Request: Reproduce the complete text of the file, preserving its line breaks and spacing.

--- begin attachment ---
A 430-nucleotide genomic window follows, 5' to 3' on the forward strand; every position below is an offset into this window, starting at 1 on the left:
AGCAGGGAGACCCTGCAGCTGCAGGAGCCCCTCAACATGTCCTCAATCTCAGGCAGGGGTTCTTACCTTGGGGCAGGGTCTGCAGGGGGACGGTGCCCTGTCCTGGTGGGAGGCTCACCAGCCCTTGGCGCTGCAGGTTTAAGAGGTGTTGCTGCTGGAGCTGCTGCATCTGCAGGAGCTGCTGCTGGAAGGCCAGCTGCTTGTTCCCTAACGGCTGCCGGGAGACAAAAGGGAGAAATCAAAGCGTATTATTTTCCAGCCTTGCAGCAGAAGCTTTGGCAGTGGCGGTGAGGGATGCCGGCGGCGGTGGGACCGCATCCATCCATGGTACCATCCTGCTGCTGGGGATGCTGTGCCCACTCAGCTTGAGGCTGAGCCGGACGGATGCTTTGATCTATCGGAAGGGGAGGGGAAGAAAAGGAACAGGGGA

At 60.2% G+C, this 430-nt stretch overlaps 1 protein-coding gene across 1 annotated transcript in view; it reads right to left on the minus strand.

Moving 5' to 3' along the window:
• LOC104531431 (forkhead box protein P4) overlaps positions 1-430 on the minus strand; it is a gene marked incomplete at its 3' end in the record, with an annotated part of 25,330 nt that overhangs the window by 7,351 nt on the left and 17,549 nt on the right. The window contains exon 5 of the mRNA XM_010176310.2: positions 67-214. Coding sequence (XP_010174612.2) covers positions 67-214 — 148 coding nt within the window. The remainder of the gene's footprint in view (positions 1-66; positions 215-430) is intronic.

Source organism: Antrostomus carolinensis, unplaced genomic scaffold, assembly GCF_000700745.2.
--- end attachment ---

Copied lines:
A 430-nucleotide genomic window follows, 5' to 3' on the forward strand; every position below is an offset into this window, starting at 1 on the left:
AGCAGGGAGACCCTGCAGCTGCAGGAGCCCCTCAACATGTCCTCAATCTCAGGCAGGGGTTCTTACCTTGGGGCAGGGTCTGCAGGGGGACGGTGCCCTGTCCTGGTGGGAGGCTCACCAGCCCTTGGCGCTGCAGGTTTAAGAGGTGTTGCTGCTGGAGCTGCTGCATCTGCAGGAGCTGCTGCTGGAAGGCCAGCTGCTTGTTCCCTAACGGCTGCCGGGAGACAAAAGGGAGAAATCAAAGCGTATTATTTTCCAGCCTTGCAGCAGAAGCTTTGGCAGTGGCGGTGAGGGATGCCGGCGGCGGTGGGACCGCATCCATCCATGGTACCATCCTGCTGCTGGGGATGCTGTGCCCACTCAGCTTGAGGCTGAGCCGGACGGATGCTTTGATCTATCGGAAGGGGAGGGGAAGAAAAGGAACAGGGGA

At 60.2% G+C, this 430-nt stretch overlaps 1 protein-coding gene across 1 annotated transcript in view; it reads right to left on the minus strand.

Moving 5' to 3' along the window:
• LOC104531431 (forkhead box protein P4) overlaps positions 1-430 on the minus strand; it is a gene marked incomplete at its 3' end in the record, with an annotated part of 25,330 nt that overhangs the window by 7,351 nt on the left and 17,549 nt on the right. The window contains exon 5 of the mRNA XM_010176310.2: positions 67-214. Coding sequence (XP_010174612.2) covers positions 67-214 — 148 coding nt within the window. The remainder of the gene's footprint in view (positions 1-66; positions 215-430) is intronic.

Source organism: Antrostomus carolinensis, unplaced genomic scaffold, assembly GCF_000700745.2.